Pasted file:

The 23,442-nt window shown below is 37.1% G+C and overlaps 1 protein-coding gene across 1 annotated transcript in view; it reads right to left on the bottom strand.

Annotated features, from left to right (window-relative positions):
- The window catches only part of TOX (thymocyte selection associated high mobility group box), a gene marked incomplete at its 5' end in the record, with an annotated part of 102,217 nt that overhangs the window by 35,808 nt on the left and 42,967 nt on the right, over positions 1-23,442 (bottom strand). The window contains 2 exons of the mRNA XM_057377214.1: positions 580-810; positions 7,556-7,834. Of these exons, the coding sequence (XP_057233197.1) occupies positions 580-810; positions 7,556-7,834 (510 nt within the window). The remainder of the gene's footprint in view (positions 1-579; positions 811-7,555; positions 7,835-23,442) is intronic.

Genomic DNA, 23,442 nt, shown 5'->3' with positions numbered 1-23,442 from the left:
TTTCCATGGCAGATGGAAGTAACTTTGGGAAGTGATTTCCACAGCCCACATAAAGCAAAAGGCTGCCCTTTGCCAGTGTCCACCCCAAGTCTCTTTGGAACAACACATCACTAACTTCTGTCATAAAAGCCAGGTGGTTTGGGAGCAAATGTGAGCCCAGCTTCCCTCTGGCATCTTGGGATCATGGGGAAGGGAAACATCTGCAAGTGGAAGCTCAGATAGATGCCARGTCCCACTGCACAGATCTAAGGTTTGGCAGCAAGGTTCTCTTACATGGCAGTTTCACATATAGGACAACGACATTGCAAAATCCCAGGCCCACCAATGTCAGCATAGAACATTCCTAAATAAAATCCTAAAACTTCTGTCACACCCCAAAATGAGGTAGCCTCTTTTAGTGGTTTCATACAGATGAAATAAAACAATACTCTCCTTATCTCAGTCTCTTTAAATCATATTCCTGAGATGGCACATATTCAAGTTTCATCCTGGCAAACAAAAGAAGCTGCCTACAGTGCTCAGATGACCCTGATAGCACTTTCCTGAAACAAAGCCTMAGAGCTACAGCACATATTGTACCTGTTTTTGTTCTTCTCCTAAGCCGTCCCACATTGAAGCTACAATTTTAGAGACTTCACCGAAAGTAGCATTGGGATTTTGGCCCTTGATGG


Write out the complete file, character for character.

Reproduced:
The 23,442-nt window shown below is 37.1% G+C and overlaps 1 protein-coding gene across 1 annotated transcript in view; it reads right to left on the bottom strand.

Annotated features, from left to right (window-relative positions):
- The window catches only part of TOX (thymocyte selection associated high mobility group box), a gene marked incomplete at its 5' end in the record, with an annotated part of 102,217 nt that overhangs the window by 35,808 nt on the left and 42,967 nt on the right, over positions 1-23,442 (bottom strand). The window contains 2 exons of the mRNA XM_057377214.1: positions 580-810; positions 7,556-7,834. Of these exons, the coding sequence (XP_057233197.1) occupies positions 580-810; positions 7,556-7,834 (510 nt within the window). The remainder of the gene's footprint in view (positions 1-579; positions 811-7,555; positions 7,835-23,442) is intronic.

Genomic DNA, 23,442 nt, shown 5'->3' with positions numbered 1-23,442 from the left:
TTTCCATGGCAGATGGAAGTAACTTTGGGAAGTGATTTCCACAGCCCACATAAAGCAAAAGGCTGCCCTTTGCCAGTGTCCACCCCAAGTCTCTTTGGAACAACACATCACTAACTTCTGTCATAAAAGCCAGGTGGTTTGGGAGCAAATGTGAGCCCAGCTTCCCTCTGGCATCTTGGGATCATGGGGAAGGGAAACATCTGCAAGTGGAAGCTCAGATAGATGCCARGTCCCACTGCACAGATCTAAGGTTTGGCAGCAAGGTTCTCTTACATGGCAGTTTCACATATAGGACAACGACATTGCAAAATCCCAGGCCCACCAATGTCAGCATAGAACATTCCTAAATAAAATCCTAAAACTTCTGTCACACCCCAAAATGAGGTAGCCTCTTTTAGTGGTTTCATACAGATGAAATAAAACAATACTCTCCTTATCTCAGTCTCTTTAAATCATATTCCTGAGATGGCACATATTCAAGTTTCATCCTGGCAAACAAAAGAAGCTGCCTACAGTGCTCAGATGACCCTGATAGCACTTTCCTGAAACAAAGCCTMAGAGCTACAGCACATATTGTACCTGTTTTTGTTCTTCTCCTAAGCCGTCCCACATTGAAGCTACAATTTTAGAGACTTCACCGAAAGTAGCATTGGGATTTTGGCCCTTGATGG